Show off your antique home with a Historic House Marker!
Historic markers are a way to promote historic preservation, as they draw attention to places and events that the community might not know about otherwise. The Wilton Historical Society is pleased to offer distinctive markers to identify the town’s important historic structures. Candidates for a marker are generally listed on the historic house surveys; if your structure appears there, then you may order a house marker.
Historic house surveys promote historic preservation through scholarship and education. Connecticut’s State Historic Preservation Office (SHPO) provides grants for the purpose of conducting Historic Resource Inventories, also known as historic house surveys. The Wilton Historical Society has twice secured grants in order to provide these valuable tools to the town. Surveys were conducted by qualified architectural historians, who used a combination of research and field work as they took documentary photos and conducted a “windshield survey”. A substantial inventory was conducted in 1989 (Phase 1) which identified approximately 319 structures. Another in 2018 survey focused primarily on structures built between 1920 – 1940, which added 160. Together, these inventories identify most of the significant Wilton homes and buildings more than approximately 75 years old.
Buildings listed in the survey are eligible for historic markers, which consist of a custom-painted all-weather 14″ W x 11 1/4″ H clear cedar marker with the name of the original owner and construction date of the house, along with a specially cast bronze medallion. The 2 1/2″ x 2 1/2″ medallion depicts Lambert House, the first historic house owned by the Wilton Historical Society and now a part of its Lambert Corner complex at the intersection of Routes 7 and 33. Samples of the markers can be seen at the Historical Society.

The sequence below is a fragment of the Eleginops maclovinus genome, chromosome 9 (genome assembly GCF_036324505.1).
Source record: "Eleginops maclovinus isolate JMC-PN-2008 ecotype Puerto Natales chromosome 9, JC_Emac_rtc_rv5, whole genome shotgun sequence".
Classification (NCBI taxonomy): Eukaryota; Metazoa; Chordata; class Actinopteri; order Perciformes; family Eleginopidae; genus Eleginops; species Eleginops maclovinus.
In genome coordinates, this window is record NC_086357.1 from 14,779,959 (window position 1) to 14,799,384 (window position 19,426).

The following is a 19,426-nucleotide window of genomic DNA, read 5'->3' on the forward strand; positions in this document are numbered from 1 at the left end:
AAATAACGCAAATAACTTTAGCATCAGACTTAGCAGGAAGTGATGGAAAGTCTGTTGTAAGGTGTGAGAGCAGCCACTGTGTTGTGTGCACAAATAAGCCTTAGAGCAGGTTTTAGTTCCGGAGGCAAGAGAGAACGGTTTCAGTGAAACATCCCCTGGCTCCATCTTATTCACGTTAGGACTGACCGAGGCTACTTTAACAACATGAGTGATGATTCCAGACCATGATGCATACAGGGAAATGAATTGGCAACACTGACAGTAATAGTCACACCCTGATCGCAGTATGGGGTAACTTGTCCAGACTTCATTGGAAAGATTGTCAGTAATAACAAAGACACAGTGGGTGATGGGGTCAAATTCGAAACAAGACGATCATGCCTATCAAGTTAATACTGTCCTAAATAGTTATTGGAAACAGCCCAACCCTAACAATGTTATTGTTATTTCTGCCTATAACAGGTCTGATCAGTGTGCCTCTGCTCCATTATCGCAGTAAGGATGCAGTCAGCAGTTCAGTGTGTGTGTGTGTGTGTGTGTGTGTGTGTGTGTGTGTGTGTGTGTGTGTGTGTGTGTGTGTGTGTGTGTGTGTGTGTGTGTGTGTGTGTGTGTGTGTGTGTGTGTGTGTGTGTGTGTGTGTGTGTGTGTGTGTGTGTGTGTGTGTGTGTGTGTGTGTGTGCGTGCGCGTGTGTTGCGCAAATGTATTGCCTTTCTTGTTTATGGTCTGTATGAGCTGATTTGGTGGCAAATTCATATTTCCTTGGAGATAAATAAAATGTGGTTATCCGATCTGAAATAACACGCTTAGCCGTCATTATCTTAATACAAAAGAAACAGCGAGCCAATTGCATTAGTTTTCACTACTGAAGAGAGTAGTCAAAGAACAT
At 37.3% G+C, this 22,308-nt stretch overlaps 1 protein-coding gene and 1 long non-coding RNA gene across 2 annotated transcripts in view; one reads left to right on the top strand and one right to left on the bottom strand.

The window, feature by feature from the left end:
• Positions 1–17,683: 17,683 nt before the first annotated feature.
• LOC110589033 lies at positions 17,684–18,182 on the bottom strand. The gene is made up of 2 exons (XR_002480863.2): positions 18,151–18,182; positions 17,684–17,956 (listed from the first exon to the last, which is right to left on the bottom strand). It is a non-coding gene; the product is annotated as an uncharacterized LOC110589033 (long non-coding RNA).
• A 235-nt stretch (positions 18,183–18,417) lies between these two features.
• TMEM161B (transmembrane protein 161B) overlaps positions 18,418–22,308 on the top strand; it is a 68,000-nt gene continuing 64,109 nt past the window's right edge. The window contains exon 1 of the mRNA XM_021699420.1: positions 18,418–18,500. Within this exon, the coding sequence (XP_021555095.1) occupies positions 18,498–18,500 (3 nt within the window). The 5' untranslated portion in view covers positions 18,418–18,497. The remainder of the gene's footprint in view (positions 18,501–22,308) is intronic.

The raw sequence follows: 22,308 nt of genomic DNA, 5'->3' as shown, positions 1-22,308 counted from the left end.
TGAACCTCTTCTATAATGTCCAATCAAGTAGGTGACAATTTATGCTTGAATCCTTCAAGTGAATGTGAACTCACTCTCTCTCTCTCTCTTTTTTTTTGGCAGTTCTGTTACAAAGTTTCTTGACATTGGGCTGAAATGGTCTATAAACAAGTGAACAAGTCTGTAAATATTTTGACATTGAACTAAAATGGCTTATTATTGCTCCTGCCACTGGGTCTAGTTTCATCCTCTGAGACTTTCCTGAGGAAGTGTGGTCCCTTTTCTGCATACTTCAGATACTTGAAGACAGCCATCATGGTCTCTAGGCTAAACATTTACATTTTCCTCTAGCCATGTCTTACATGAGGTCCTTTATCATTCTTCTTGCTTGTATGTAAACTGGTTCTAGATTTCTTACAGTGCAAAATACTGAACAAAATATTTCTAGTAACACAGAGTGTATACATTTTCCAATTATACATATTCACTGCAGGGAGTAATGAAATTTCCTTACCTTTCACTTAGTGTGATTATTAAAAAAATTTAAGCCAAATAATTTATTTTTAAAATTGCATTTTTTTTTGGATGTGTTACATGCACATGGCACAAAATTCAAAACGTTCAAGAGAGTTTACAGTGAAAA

If you are the owner of one of the unique and historic structures listed in the surveys, you may already have a marker proudly displayed. However, not all owners have their original markers. Markers have been misplaced or damaged due to renovation or painting; or previous owners kept them as a memento. We continue to offer the markers to those who would like them. They are reasonably priced, and include a one-year family membership.
Please click here to access the Historic House Surveys, which are organized by street address.
Order a Marker
Frequently Asked Questions
My historic marker, which has been on my house since the early 1990s, has lost the bronze medallion, which was the Bicentennial design. Can I get a replacement?
Yes. The bronze medallions now available have a new design which has replaced the Bicentennial original, but are the same dimensions. Please call for details.
My antique home is not on the 1989 survey – can I apply for a marker?
If you live in a historic house, can document it or would like to know how to research it, the Society’s Archivist will be happy to discuss it with you. The Society’s Historic Marker Committee studies each application carefully before granting a marker. The age of a property alone does not necessarily qualify a structure for a marker. The integrity of original architectural details and a title search showing the chain of ownership are the kind of information that is important.
Are there other kinds of markers for historic houses?
See the National Register for Historic Places FAQ page.
What other organizations are good resources?